Quick Guide: how To Plant Live Aquarium Plants

Quick Guide: How to Plant Live Aquarium Plants

Congratulations on your new aquarium plant! There are different ways to introduce your new leaf, depending on the type of aquarium plant. This step-by-step guide will show you how to add live plants to your aquarium.


Do You Need to Take Pots Out of Aquarium Plants?

Most plants purchased online or from a local fish store come in a plastic pot stuffed with rock wool. This little basket and stuffing should be removed in most cases. These are the steps to take your plant out of its packaging.

1. Squeeze the pot to push out the plant and rock wool. If the roots are overgrown and tangled, you may need to trim them back a little to free the basket. 2. Divide the rock wool in half and remove the plant from the middle. 3. If rock wool is stuck to the plant, use your fingers, a fork, or large tweezers to manually strip off as many pieces as possible. 4. You should get rid of any small yellow fertilizer balls that could cause an increase in nutrient levels in your aquarium. 5. Now, wash off all debris and you are ready to plant your plant.

Anubias golden in a pot

1. Rhizome Plants

The most popular types of rhizome plants include anubias, java fern, and bolbitis. Each one has a rhizome which is a thick horizontal stem or trunk. All stems and leaves grow upwards from the Rhizome. Roots grow downwards from it. Rhizome plants are easy to grow. You can use super glue gel to mount them to driftwood or wedge them in cracks in rocks. This article will provide more information on using super glue gel in aquariums. The roots of the plants will eventually grow and wrap around the hardscape, making it difficult to remove.

A even easier way to plant your rhizome plant is to leave it in the plastic basket and rock wool and drop the pot into an Easy Planter decoration. You can also plant your anubias, or javaferns in the ground by burying the roots. However, it is important that the rhizome remains exposed. Rhizome plants absorb nutrients primarily from the water column, so feed them an all-in-one liquid fertilizer as needed.

Place your anubias or java fern with its plastic pot into an Easy Planter to prevent fish from uprooting it.

2. Sword Plants

The rosette plants are swords that have all their leaves growing out from the base in a circular shape. Examples include the Amazon sword and red flame sword. You should plant sword plants in the middle of the aquarium, or behind other plants. They can get very tall so be sure they don’t block your view. Dig a hole through the substrate with your fingers and place the roots of the blade. You can also use planting tweezers or your fingers to push the roots into the substrate. Do not cover the crown (i.e., the base of the plant where all the leaves come out) with substrate. Swords are heavy root feeders, meaning that they prefer to absorb nutrients via their roots, so make sure to add lots of root tabs if you’re using inert substrate or if your nutrient-rich substrate is depleted.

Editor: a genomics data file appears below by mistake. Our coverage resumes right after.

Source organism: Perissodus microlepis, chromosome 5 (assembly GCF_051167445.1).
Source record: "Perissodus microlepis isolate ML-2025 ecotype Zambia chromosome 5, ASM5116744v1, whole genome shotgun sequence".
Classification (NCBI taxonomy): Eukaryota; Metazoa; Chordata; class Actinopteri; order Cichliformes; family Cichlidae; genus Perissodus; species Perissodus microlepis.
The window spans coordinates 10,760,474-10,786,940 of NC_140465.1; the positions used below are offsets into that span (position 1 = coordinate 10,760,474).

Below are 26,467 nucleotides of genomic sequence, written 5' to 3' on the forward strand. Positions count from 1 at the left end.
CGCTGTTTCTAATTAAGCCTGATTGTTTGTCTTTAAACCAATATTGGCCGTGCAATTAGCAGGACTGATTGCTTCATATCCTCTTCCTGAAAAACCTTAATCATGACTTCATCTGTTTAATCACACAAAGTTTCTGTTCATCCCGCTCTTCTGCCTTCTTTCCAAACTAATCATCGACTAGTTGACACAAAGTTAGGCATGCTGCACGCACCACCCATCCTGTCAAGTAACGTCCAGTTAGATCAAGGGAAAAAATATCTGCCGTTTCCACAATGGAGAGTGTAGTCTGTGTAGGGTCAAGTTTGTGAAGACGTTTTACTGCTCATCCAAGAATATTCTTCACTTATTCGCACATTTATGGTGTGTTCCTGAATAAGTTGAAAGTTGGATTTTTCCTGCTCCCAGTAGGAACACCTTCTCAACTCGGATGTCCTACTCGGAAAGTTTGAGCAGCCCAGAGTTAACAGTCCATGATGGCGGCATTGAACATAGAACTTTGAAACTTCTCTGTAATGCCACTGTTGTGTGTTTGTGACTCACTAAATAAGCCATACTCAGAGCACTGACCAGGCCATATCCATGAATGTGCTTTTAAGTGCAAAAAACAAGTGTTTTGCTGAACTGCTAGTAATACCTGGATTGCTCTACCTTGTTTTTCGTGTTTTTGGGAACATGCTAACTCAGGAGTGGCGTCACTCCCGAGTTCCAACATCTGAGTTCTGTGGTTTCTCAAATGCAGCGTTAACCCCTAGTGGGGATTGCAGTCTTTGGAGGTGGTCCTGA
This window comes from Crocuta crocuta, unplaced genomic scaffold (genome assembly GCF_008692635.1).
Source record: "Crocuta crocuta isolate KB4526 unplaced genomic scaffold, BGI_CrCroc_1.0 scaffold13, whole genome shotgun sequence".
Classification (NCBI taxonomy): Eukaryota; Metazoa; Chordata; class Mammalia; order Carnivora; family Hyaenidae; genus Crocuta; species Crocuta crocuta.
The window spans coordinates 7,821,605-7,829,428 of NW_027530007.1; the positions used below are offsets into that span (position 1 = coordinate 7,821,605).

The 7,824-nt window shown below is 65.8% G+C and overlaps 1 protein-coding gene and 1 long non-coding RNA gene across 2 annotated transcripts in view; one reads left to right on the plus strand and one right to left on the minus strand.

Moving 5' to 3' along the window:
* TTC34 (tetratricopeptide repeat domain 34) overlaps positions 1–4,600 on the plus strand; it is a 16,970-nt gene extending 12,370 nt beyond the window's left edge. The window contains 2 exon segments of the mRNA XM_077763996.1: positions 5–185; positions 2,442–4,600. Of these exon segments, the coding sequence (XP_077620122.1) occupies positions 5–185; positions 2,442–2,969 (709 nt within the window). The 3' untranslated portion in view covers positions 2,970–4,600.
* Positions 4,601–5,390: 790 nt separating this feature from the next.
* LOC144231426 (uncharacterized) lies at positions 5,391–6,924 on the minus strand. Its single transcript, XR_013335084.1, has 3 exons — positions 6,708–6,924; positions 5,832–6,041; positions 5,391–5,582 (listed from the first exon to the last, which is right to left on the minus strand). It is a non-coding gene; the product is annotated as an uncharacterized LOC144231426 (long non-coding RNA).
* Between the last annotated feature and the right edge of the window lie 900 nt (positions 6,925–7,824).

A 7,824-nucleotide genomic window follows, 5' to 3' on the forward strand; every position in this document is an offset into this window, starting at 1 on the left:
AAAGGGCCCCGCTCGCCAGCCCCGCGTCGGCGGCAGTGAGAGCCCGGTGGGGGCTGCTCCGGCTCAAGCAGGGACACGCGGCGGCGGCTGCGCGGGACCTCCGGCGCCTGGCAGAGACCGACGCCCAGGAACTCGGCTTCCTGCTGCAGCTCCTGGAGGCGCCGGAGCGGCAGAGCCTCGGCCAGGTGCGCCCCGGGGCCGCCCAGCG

Note: most aquarium plants are grown out of water at the plant farms and then must get used to living completely underwater when you put them in your fish tank. Therefore, you may see your sword’s big, round leaves (i.e., emersed leaves that were grown out of water) melt away as the plant reabsorbs their nutrients to make longer, narrower leaves (i.e., submersed leaves that are grown underwater).

Amazon sword (Echinodorus bleheri)

3. Cryptocoryne

Cryptocoryne plants, also known as “crypts” for short, are another kind of rosette plant that requires substrate and needs root tabs to grow well. Common types include Cryptocoryne wendtii, Cryptocoryne spiralis, Cryptocoryne parva, and many other species. Similar to sword plants, you want to bury their roots while keeping the crown of the plant above ground.

Crypts can melt when they are introduced to a new aquarium. Don’t throw out your crypt if the emersed leaves start falling off. Submerged leaves will soon emerge once the plant has adapted to its new environment. Some aquascapers recommend that you trim the emersed foliage before planting the crypt. This will encourage the plant’s energy to be focused on submerged leaves and reduce the likelihood of losing all its old leaves. Cryptocoryne parava isn’t prone to crypt melting so this technique shouldn’t be used.

Cryptocoryne lucens

4. Grass-like Plants

This category refers to vallisneria, dwarf sagittaria, micro sword, and other stoloniferous plants. These species are propagated by runners, or stolons. They produce small plantslets at the ends of their stems. As with rosette plants, plant the roots into the substrate, and don’t cover the base of the plant’s leaves. Sometimes, a pot contains several plants. Plant them individually so there is enough space for each plant to grow and multiply. You can also place the plant with its plastic pot inside an Easy Planter decoration to prevent it from getting uprooted by fish.